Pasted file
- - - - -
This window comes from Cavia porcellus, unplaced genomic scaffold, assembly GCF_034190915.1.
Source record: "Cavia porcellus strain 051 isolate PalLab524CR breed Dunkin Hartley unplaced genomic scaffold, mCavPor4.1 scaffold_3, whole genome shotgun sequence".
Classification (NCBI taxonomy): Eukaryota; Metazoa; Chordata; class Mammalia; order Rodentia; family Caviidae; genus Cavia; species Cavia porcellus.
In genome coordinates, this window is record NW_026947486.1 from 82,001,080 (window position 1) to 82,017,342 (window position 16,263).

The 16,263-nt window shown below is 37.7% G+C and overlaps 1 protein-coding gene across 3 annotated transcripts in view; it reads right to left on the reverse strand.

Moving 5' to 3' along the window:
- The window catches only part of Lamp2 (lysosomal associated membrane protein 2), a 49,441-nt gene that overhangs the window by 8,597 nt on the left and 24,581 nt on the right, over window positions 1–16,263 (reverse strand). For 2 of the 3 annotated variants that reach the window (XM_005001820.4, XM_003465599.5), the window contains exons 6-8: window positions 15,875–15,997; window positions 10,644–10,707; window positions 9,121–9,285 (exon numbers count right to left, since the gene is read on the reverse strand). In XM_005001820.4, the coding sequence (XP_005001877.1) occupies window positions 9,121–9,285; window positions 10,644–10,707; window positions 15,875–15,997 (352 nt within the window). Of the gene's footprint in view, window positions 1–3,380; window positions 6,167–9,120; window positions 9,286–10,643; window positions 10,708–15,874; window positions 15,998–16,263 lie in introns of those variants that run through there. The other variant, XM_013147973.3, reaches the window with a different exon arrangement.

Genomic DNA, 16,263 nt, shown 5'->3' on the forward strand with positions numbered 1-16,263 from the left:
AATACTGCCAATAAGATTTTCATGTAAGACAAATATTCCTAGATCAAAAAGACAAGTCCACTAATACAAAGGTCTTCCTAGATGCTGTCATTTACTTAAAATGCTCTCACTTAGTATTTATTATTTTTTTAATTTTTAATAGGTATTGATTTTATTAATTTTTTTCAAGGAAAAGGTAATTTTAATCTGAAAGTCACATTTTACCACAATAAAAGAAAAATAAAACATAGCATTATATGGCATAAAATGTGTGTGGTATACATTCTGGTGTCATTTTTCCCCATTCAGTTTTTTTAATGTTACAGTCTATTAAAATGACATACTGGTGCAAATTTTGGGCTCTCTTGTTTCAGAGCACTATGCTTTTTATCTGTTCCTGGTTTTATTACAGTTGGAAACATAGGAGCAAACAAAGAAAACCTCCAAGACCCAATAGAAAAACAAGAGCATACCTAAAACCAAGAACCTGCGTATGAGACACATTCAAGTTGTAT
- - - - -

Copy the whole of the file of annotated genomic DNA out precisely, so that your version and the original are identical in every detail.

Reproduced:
This window comes from Cavia porcellus, unplaced genomic scaffold, assembly GCF_034190915.1.
Source record: "Cavia porcellus strain 051 isolate PalLab524CR breed Dunkin Hartley unplaced genomic scaffold, mCavPor4.1 scaffold_3, whole genome shotgun sequence".
Classification (NCBI taxonomy): Eukaryota; Metazoa; Chordata; class Mammalia; order Rodentia; family Caviidae; genus Cavia; species Cavia porcellus.
In genome coordinates, this window is record NW_026947486.1 from 82,001,080 (window position 1) to 82,017,342 (window position 16,263).

The 16,263-nt window shown below is 37.7% G+C and overlaps 1 protein-coding gene across 3 annotated transcripts in view; it reads right to left on the reverse strand.

Moving 5' to 3' along the window:
- The window catches only part of Lamp2 (lysosomal associated membrane protein 2), a 49,441-nt gene that overhangs the window by 8,597 nt on the left and 24,581 nt on the right, over window positions 1–16,263 (reverse strand). For 2 of the 3 annotated variants that reach the window (XM_005001820.4, XM_003465599.5), the window contains exons 6-8: window positions 15,875–15,997; window positions 10,644–10,707; window positions 9,121–9,285 (exon numbers count right to left, since the gene is read on the reverse strand). In XM_005001820.4, the coding sequence (XP_005001877.1) occupies window positions 9,121–9,285; window positions 10,644–10,707; window positions 15,875–15,997 (352 nt within the window). Of the gene's footprint in view, window positions 1–3,380; window positions 6,167–9,120; window positions 9,286–10,643; window positions 10,708–15,874; window positions 15,998–16,263 lie in introns of those variants that run through there. The other variant, XM_013147973.3, reaches the window with a different exon arrangement.

Genomic DNA, 16,263 nt, shown 5'->3' on the forward strand with positions numbered 1-16,263 from the left:
AATACTGCCAATAAGATTTTCATGTAAGACAAATATTCCTAGATCAAAAAGACAAGTCCACTAATACAAAGGTCTTCCTAGATGCTGTCATTTACTTAAAATGCTCTCACTTAGTATTTATTATTTTTTTAATTTTTAATAGGTATTGATTTTATTAATTTTTTTCAAGGAAAAGGTAATTTTAATCTGAAAGTCACATTTTACCACAATAAAAGAAAAATAAAACATAGCATTATATGGCATAAAATGTGTGTGGTATACATTCTGGTGTCATTTTTCCCCATTCAGTTTTTTTAATGTTACAGTCTATTAAAATGACATACTGGTGCAAATTTTGGGCTCTCTTGTTTCAGAGCACTATGCTTTTTATCTGTTCCTGGTTTTATTACAGTTGGAAACATAGGAGCAAACAAAGAAAACCTCCAAGACCCAATAGAAAAACAAGAGCATACCTAAAACCAAGAACCTGCGTATGAGACACATTCAAGTTGTAT